"After the relative intimacy of the first two volumes of In Search of Lost Time, The Guermantes Way opens up a vast, dazzling landscape of fashionable Parisian life in the late nineteenth century, as the narrator enters the brilliant, shallow world of the literary and aristocratic salons. Both a salute to and a devastating satire of a time, place, and culture, The Guermantes Way defines the great tradition of novels that follow the initiation of a young man into the ways of the world."
By this point in Proust's six-volume epic novel, the reader has already quashed around 1300 pages of prose. It being fair to say that these 1300 pages have not been especially accessible or easy to read, it is therefore also fair to say that the reader’s hopes are raised by the comparatively accessible beginning of The Guermantes Way. However, this effect sadly tapers.
This is reinforced by the volume's "War and Peace" quality, in the respect that the military and political discussion will be more enjoyable for some than for others. This aspect relies on prior knowledge and could inhibit understanding or enjoyment of this volume of the novel for those not in the know (including myself). Proust consequently risks losing his readers’ attention as a result.
However, there are some gleams in the night. Proust is masterful of the dry insult and witty comeback; even today, anyone with this power at their disposal is likely to be able to muddle through any situation life throws at them. The dialogue in this volume is also much more enjoyable than it has been in previous volumes, tension is managed well, and Mr Charlus also comes into his own as a great, amusing character. Could this prove to be some of the character development we have longed for during the reading of the past nearly two thousand pages?!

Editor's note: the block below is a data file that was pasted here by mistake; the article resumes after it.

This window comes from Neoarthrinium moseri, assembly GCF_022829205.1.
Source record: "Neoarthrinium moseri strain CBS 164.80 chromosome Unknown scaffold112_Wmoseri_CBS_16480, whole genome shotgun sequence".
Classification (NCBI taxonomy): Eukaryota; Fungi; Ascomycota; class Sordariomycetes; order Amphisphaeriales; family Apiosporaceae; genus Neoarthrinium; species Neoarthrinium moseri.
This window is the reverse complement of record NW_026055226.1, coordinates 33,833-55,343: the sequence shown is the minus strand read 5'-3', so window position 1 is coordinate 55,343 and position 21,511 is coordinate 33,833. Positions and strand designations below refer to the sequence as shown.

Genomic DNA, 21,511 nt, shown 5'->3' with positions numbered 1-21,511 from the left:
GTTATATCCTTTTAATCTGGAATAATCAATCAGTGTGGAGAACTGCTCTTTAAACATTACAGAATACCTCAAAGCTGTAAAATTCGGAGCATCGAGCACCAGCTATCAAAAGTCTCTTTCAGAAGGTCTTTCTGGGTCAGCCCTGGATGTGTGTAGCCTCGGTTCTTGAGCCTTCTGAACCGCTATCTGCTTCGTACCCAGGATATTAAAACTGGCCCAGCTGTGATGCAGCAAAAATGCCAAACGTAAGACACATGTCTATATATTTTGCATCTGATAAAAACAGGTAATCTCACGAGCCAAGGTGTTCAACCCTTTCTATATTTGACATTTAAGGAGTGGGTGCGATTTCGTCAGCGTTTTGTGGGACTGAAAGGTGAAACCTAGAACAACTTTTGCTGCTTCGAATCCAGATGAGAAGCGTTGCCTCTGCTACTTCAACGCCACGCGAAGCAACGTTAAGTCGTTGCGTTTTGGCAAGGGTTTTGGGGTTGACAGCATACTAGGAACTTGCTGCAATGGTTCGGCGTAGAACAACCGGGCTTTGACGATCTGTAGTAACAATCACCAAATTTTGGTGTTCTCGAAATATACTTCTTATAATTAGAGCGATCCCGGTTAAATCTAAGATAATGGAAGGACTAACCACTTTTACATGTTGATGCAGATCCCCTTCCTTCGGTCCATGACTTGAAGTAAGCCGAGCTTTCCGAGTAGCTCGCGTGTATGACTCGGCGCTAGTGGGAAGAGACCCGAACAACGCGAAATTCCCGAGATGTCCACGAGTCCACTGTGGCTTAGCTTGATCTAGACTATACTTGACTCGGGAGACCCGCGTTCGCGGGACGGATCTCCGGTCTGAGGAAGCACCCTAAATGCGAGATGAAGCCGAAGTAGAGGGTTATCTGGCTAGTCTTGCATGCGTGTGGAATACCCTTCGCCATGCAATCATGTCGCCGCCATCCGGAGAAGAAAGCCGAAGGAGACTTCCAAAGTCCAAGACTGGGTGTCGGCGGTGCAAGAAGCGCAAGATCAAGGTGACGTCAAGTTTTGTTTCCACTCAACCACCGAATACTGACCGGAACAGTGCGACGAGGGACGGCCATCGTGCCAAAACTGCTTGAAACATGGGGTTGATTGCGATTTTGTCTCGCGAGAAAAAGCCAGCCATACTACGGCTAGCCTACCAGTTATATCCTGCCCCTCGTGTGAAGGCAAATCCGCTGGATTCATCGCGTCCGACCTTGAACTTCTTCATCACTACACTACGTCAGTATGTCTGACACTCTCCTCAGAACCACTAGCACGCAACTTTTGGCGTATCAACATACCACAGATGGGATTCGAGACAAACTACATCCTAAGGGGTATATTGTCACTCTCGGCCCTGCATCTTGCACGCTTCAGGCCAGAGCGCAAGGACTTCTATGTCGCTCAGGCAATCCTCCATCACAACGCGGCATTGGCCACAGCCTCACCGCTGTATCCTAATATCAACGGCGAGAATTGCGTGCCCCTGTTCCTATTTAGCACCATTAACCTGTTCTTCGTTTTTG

Alas, the author does not sustain this skilful depiction of character. The timing of the appearance of the grandfather for just about the first time in the entire novel means that he is unconvincing in his grief: Proust has not invested the time or energy in making us care about him by building up his character more. The author also continues to tell rather than show, with places remaining easy to visualise while people are not always so; this suggests that the author can describe well but chooses not to, which seems a highly bizarre trait to be attached to such a highly acclaimed novel.
There are other, more academic, points which make this volume interesting, perhaps as redemption for the above. Proust is metacritical, talking about the skills of authorship frequently. We have the fun of trying to work out if he is making Marcel deliberately ironic or just pretentious, and the deeper enjoyment of the volume being more like a work of philosophy in places than a work of fiction. The first slightly strange translation is also seen in this volume, with the word ‘formed’ being used for ‘educated’ or ‘trained’, as a sign of the translator or editor taking the French ‘former’ (to train or educate) or ‘formation’ (education or training) a little too literally.
By the end of this volume we are more or less halfway through the opus; we should be rolling along by now but to the contrary are still having to work hard. However, Proust still knows how to throw in a few details that mean we don’t just give up here. Is the doctor incompetent, or just wrong? And is the ending as predictable as the final sentences lead us to believe, or is there a massive twist coming? Here’s hoping for the latter.